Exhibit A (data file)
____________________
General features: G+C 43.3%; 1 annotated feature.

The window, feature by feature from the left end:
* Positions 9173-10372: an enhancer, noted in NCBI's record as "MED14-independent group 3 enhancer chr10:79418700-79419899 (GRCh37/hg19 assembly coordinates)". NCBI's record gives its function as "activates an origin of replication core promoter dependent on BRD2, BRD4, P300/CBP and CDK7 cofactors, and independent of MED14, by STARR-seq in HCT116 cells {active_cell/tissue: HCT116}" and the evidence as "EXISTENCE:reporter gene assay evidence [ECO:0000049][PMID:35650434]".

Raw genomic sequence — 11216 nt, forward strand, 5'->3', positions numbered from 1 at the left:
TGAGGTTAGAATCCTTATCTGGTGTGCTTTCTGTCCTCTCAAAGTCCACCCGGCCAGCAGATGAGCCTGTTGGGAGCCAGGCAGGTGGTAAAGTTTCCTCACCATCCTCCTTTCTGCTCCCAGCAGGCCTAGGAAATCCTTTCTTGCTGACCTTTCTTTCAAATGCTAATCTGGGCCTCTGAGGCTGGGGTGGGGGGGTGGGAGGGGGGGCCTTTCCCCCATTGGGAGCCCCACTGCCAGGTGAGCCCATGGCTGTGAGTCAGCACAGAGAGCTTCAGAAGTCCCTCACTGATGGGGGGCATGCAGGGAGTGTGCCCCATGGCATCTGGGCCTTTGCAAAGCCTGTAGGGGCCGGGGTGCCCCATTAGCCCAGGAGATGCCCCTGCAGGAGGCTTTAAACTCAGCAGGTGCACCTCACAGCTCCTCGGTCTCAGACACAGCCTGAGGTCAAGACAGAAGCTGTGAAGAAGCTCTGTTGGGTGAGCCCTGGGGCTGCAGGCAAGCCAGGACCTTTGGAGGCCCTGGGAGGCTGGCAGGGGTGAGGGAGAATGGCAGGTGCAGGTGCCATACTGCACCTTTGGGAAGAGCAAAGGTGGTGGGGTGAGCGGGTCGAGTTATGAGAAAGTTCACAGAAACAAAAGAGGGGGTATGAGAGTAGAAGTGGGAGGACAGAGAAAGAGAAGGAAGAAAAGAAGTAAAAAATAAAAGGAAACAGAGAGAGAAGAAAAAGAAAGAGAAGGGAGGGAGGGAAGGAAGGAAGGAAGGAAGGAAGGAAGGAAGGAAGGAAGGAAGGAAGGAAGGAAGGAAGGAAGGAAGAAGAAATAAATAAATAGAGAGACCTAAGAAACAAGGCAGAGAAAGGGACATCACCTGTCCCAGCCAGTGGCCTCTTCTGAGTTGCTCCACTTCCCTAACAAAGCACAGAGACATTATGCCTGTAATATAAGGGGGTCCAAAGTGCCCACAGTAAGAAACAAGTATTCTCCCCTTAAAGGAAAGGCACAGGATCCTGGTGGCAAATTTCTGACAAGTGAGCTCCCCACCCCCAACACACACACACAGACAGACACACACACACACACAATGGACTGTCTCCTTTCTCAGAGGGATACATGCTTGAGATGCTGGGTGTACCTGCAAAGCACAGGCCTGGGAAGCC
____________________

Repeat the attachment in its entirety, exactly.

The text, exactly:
General features: G+C 43.3%; 1 annotated feature.

The window, feature by feature from the left end:
* Positions 9173-10372: an enhancer, noted in NCBI's record as "MED14-independent group 3 enhancer chr10:79418700-79419899 (GRCh37/hg19 assembly coordinates)". NCBI's record gives its function as "activates an origin of replication core promoter dependent on BRD2, BRD4, P300/CBP and CDK7 cofactors, and independent of MED14, by STARR-seq in HCT116 cells {active_cell/tissue: HCT116}" and the evidence as "EXISTENCE:reporter gene assay evidence [ECO:0000049][PMID:35650434]".

Raw genomic sequence — 11216 nt, forward strand, 5'->3', positions numbered from 1 at the left:
TGAGGTTAGAATCCTTATCTGGTGTGCTTTCTGTCCTCTCAAAGTCCACCCGGCCAGCAGATGAGCCTGTTGGGAGCCAGGCAGGTGGTAAAGTTTCCTCACCATCCTCCTTTCTGCTCCCAGCAGGCCTAGGAAATCCTTTCTTGCTGACCTTTCTTTCAAATGCTAATCTGGGCCTCTGAGGCTGGGGTGGGGGGGTGGGAGGGGGGGCCTTTCCCCCATTGGGAGCCCCACTGCCAGGTGAGCCCATGGCTGTGAGTCAGCACAGAGAGCTTCAGAAGTCCCTCACTGATGGGGGGCATGCAGGGAGTGTGCCCCATGGCATCTGGGCCTTTGCAAAGCCTGTAGGGGCCGGGGTGCCCCATTAGCCCAGGAGATGCCCCTGCAGGAGGCTTTAAACTCAGCAGGTGCACCTCACAGCTCCTCGGTCTCAGACACAGCCTGAGGTCAAGACAGAAGCTGTGAAGAAGCTCTGTTGGGTGAGCCCTGGGGCTGCAGGCAAGCCAGGACCTTTGGAGGCCCTGGGAGGCTGGCAGGGGTGAGGGAGAATGGCAGGTGCAGGTGCCATACTGCACCTTTGGGAAGAGCAAAGGTGGTGGGGTGAGCGGGTCGAGTTATGAGAAAGTTCACAGAAACAAAAGAGGGGGTATGAGAGTAGAAGTGGGAGGACAGAGAAAGAGAAGGAAGAAAAGAAGTAAAAAATAAAAGGAAACAGAGAGAGAAGAAAAAGAAAGAGAAGGGAGGGAGGGAAGGAAGGAAGGAAGGAAGGAAGGAAGGAAGGAAGGAAGGAAGGAAGGAAGGAAGGAAGGAAGGAAGAAGAAATAAATAAATAGAGAGACCTAAGAAACAAGGCAGAGAAAGGGACATCACCTGTCCCAGCCAGTGGCCTCTTCTGAGTTGCTCCACTTCCCTAACAAAGCACAGAGACATTATGCCTGTAATATAAGGGGGTCCAAAGTGCCCACAGTAAGAAACAAGTATTCTCCCCTTAAAGGAAAGGCACAGGATCCTGGTGGCAAATTTCTGACAAGTGAGCTCCCCACCCCCAACACACACACACAGACAGACACACACACACACACAATGGACTGTCTCCTTTCTCAGAGGGATACATGCTTGAGATGCTGGGTGTACCTGCAAAGCACAGGCCTGGGAAGCC